In Higinbotham’s own unpublished notes, he lamented that at Brookhaven’s Visitors’ Days, the main exhibits were typically “picture or text displays or static instruments or components. . . . It occurred to me that it might liven up the place to have a game that people could play, and which would convey the message that our scientific endeavors have relevance to society.” The tube on the oscilloscope was not that different from the tube on a TV, except that its screen showed patterns and not pictures. When Higinbotham opened the instruction booklet to his new computer at Brookhaven, he noted that it “described how to generate various curves . . . using risitors, capacitors and relays.” The booklet explained how to show bullet trajectories, wind resistance, and a bouncing ball. “Bouncing ball?” thought Higinbotham. “That sounds like fun.”

Some of the more persnickety game fans do not consider Higinbotham’s work to be a videogame. After all, it did not use a video signal, the kind of electric impulses that became images on the old cathode- ray analog TV sets. It did not display pictures that you could recognize. It did not connect to something in the living room. To the naysayers, what Higinbotham made looked like nothing more than the display on an early heart monitor. Yet while Higinbotham’s oscilloscope didn’t technically display video, by “alternating the computer’s output with the transistor’s switching circuit,” he certainly did create what looked and played like the videogames that would become available to everyone more than a decade later. Who cares if you couldn’t display it on a TV?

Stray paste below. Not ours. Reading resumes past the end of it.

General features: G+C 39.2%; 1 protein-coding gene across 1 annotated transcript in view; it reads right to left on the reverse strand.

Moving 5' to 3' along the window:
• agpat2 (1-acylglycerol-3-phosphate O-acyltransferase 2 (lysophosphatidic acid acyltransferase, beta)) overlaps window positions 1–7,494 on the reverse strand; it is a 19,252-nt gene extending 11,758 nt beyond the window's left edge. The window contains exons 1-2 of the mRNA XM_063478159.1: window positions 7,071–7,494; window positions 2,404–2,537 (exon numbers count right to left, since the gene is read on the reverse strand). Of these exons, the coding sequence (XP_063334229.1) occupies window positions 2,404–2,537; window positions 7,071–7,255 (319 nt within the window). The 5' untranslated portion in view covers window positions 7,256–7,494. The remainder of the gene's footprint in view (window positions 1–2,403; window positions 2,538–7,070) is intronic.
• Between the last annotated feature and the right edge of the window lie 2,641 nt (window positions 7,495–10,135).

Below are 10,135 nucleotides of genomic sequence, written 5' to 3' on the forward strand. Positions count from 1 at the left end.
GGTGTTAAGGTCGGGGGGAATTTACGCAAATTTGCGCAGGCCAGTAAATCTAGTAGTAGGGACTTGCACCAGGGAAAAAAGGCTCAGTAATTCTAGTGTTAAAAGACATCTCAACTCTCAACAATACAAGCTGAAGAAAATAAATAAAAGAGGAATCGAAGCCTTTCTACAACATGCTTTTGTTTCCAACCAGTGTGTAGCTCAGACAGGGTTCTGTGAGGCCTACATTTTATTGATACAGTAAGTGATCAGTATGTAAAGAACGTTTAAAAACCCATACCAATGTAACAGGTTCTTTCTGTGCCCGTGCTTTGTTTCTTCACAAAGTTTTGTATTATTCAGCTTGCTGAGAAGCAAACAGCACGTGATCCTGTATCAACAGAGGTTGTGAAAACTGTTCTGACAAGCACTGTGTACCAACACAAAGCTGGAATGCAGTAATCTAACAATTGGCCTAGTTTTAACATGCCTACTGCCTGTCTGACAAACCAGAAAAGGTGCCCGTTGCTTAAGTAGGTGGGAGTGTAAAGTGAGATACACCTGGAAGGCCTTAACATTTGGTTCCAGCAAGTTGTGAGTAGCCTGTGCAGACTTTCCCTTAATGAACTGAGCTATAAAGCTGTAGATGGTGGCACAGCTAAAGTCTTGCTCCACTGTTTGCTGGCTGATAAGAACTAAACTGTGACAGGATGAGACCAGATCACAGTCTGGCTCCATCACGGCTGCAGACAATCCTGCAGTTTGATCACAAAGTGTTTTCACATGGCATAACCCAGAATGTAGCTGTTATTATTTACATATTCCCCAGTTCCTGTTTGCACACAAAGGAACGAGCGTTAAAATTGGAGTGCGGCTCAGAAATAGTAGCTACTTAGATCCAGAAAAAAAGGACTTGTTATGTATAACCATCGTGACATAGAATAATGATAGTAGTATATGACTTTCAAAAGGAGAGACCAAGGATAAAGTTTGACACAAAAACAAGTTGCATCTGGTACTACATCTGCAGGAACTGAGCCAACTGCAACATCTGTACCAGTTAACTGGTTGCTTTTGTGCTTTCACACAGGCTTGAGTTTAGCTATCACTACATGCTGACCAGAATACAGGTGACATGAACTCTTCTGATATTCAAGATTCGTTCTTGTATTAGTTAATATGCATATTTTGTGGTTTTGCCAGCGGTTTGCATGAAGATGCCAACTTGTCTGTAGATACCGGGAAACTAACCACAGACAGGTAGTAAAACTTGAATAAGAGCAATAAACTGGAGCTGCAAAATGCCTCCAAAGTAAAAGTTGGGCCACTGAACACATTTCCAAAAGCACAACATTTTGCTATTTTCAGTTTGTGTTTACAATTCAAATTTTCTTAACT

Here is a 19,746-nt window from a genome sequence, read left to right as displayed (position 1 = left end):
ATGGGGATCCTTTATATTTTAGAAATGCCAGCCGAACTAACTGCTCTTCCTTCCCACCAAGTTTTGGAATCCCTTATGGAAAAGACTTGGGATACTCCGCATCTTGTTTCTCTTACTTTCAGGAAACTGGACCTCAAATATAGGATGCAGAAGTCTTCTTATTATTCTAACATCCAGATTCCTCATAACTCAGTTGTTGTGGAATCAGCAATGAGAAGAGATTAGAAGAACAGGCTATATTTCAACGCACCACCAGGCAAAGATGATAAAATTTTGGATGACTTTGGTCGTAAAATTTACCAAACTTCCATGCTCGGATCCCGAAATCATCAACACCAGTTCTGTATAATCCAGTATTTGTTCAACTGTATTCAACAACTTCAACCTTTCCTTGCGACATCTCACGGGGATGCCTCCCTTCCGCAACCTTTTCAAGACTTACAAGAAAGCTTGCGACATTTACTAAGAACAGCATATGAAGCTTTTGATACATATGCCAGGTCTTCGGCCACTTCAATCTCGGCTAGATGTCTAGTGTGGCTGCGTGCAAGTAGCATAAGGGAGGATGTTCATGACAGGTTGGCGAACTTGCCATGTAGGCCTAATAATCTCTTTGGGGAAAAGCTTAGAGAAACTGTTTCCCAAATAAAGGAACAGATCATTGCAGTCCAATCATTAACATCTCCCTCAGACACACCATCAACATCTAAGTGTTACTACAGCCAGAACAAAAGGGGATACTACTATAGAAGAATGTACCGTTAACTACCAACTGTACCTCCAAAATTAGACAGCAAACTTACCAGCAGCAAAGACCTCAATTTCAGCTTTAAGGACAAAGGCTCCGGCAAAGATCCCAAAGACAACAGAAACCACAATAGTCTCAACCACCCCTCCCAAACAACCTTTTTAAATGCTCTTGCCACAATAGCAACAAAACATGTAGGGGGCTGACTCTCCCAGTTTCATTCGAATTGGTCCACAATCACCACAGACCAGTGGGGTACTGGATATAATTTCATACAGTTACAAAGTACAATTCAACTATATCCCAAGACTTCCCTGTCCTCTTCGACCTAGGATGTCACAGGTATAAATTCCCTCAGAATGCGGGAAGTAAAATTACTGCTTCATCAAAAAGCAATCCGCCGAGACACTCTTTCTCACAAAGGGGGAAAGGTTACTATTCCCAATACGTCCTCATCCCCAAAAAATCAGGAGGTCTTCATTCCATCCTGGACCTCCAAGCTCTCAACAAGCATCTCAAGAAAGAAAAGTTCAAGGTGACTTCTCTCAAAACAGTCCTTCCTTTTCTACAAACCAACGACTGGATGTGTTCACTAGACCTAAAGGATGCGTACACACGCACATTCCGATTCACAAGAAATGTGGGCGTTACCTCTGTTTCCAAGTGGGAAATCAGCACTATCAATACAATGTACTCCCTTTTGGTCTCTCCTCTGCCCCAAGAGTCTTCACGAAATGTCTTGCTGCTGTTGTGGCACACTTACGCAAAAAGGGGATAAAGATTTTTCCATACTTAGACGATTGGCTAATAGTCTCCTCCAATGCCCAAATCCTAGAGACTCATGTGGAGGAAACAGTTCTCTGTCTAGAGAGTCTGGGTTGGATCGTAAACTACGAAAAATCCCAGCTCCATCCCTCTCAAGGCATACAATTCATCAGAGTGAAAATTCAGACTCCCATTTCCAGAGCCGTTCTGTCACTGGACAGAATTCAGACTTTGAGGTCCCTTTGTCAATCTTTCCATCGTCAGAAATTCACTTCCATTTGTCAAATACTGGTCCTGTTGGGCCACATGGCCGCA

In September, the curious stood and waited for hours in long lines during Brookhaven’s ninth annual Visitors’ Days to play Tennis for Two; even though Brookhaven’s official press release made no mention of the game, word of mouth had spread quickly, almost with the speed of today’s Internet gossip. It was more than just fun. Once those lines of people played and enjoyed, it marked the beginning of videogame history.

Higinbotham proved a few things with Tennis for Two. People enjoyed playing together while looking at a screen. As they went at it, they made the communal noises of primal togetherness that you make at a sporting event. They hooted, hollered, and laughed. They imagined they were playing on the courts. And then they went home and talked to others about this brand- new thing they had witnessed. That enthusiasm lasted when Higinbotham made version 2.0 the following year; people continued to queue up, indicating that the market for such games was already in place. Willie Higinbotham, the scientist/entertainer, had stumbled upon the future. And the future was games.

Meanwhile, a determined but self- effacing engineer was hard at work on a game machine that would work when hooked up to a television set. His name was Ralph Baer. A few of the old- timers at Brookhaven believe that Baer took a trip there to see Tennis for Two years before he came up with the idea for a brilliant invention that would mark the videogame’s debut as a commercial enterprise.

Excerpted from All Your Base Are Belong To Us: How Fifty Years of Video Games Conquered Pop Culture by Harold Goldberg. Copyright © 2011 by Harold Goldberg. Published in the United States by Three Rivers Press, an imprint of the Crown Publishing Group, a division of Random House, Inc.